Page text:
Public Policy Analysis is an umbrella term that covers the analysis of existing policies (both past and present) and the formulation of new policies and proposals. Crunching data is part of this process, but public policy makers may also speak with community leaders, assemble historical overviews, devise case studies, debate economic theory, and conduct other forms of qualitative research.
Public Policy Analytics is a technical field that deals specifically with quantitative research and skills such as statistical/data analysis, survey analysis, assembling and processing big data, model building, predictive analytics, and data visualization.
Public Policy Careers for Data Scientists and Data Analysts
Sample Job Titles
If you’re interested in a position with governments, non-profits, or NGOs, you can start by searching for “data scientist” or “data analyst” postings on job boards. You’ll usually find public policy expertise and experience listed as key skills. Other job titles that will use your newfound technical expertise include:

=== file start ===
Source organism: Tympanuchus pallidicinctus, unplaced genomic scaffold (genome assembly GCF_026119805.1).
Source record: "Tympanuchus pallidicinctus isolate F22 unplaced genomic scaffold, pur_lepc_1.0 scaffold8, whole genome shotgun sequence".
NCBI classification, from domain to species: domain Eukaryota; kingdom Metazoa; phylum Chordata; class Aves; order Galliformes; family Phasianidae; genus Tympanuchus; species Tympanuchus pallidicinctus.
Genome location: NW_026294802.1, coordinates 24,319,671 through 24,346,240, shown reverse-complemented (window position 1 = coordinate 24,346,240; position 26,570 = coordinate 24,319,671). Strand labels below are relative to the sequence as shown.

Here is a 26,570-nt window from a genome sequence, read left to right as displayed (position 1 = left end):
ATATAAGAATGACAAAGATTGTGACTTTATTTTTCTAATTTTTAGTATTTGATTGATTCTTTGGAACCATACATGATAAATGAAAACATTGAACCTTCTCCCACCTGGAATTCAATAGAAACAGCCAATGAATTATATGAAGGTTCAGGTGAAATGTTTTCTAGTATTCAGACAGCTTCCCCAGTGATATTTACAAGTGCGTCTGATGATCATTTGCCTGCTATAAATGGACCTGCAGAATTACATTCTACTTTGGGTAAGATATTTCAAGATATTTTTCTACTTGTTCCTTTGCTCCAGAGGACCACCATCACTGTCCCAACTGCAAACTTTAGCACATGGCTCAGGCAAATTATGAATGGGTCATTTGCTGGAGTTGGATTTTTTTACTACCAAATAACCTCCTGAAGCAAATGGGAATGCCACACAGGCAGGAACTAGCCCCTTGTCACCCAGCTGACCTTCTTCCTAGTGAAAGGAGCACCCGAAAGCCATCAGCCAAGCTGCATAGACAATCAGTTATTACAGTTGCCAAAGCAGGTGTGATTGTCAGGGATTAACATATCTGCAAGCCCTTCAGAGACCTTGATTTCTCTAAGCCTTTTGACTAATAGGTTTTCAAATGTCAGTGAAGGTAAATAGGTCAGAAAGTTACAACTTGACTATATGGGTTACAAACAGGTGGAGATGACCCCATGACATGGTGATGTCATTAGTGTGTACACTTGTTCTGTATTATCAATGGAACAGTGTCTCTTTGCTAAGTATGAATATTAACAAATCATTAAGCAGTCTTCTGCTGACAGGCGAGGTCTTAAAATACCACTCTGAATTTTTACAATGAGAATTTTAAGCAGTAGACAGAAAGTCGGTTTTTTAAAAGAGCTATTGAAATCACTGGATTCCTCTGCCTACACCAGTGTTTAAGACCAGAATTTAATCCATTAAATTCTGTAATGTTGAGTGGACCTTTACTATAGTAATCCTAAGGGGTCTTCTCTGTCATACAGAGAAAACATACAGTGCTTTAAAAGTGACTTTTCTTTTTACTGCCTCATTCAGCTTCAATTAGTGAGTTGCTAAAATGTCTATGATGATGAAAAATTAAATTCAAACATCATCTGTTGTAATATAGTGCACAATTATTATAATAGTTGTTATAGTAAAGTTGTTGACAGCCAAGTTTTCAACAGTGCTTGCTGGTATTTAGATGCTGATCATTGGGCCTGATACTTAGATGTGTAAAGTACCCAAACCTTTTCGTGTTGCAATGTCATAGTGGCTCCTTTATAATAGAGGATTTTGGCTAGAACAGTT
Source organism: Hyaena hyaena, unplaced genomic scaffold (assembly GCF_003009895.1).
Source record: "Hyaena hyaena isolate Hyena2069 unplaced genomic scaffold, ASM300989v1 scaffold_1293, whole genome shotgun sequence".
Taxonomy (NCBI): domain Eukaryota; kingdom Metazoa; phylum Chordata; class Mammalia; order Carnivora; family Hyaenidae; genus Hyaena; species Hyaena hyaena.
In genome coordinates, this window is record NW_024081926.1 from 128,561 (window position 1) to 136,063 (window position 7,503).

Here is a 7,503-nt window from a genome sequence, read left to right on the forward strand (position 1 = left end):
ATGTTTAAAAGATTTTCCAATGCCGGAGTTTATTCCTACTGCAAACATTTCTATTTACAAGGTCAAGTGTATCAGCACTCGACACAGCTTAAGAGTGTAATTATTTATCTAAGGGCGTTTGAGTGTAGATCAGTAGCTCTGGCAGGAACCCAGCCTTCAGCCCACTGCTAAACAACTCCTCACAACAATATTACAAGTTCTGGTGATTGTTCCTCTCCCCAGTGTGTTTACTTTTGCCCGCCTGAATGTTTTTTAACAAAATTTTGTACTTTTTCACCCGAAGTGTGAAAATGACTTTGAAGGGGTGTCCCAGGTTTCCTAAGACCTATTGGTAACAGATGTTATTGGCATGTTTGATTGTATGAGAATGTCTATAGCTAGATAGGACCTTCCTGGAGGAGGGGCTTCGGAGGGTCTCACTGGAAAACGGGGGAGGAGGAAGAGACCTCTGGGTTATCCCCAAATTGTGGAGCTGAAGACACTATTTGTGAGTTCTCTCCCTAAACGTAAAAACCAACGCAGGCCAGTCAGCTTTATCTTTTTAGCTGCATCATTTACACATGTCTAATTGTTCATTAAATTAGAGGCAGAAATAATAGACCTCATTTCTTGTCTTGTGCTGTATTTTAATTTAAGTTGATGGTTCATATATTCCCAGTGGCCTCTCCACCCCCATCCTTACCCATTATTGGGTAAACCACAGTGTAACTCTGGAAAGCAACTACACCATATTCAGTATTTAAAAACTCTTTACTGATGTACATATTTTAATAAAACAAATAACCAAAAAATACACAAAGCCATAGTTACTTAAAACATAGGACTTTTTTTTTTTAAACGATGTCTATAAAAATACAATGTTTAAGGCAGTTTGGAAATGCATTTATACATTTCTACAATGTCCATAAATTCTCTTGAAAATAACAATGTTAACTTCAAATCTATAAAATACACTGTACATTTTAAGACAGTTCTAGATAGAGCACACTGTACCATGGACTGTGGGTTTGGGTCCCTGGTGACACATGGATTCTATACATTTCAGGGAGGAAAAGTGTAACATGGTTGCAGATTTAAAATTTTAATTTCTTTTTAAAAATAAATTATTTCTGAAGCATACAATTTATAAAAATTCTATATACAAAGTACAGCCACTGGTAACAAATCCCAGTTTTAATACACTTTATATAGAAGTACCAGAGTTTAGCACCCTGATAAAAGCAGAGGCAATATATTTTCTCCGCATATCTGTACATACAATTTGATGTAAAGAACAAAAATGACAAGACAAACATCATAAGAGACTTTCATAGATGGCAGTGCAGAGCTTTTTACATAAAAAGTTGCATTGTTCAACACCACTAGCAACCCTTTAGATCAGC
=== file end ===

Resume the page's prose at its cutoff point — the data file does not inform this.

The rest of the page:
- Policy Analyst: Create policies and strategies, evaluate the feasibility and effectiveness of programs, predict outcomes, and share info with the public and decision-makers.
- Financial Analyst: Analyze financial data, identify trends, assess risks, develop financial forecasts, and project earnings.
- Urban and Regional Planner/City Planner: Develop short-term and long-term plans for land use, communities, and smart cities.
- Management Consultant/Analyst: Analyze the structure, efficiency, and financial performance of an organization or project in order to suggest improvements.
- Project/Program Manager: Plan goals and objectives, marshal resources and people, execute your plans, and assess the performance of one project or group of interdependent projects (i.e. a program).